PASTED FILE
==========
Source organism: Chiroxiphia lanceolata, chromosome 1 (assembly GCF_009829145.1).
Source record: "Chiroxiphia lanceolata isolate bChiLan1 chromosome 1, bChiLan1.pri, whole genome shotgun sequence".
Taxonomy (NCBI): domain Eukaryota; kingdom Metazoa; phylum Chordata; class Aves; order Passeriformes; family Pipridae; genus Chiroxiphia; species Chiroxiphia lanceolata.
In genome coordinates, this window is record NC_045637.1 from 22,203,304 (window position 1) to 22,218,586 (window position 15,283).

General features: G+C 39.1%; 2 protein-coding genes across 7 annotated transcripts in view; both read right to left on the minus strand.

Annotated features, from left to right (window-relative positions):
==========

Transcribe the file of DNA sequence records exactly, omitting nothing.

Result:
Source organism: Chiroxiphia lanceolata, chromosome 1 (assembly GCF_009829145.1).
Source record: "Chiroxiphia lanceolata isolate bChiLan1 chromosome 1, bChiLan1.pri, whole genome shotgun sequence".
Taxonomy (NCBI): domain Eukaryota; kingdom Metazoa; phylum Chordata; class Aves; order Passeriformes; family Pipridae; genus Chiroxiphia; species Chiroxiphia lanceolata.
In genome coordinates, this window is record NC_045637.1 from 22,203,304 (window position 1) to 22,218,586 (window position 15,283).

General features: G+C 39.1%; 2 protein-coding genes across 7 annotated transcripts in view; both read right to left on the minus strand.

Annotated features, from left to right (window-relative positions):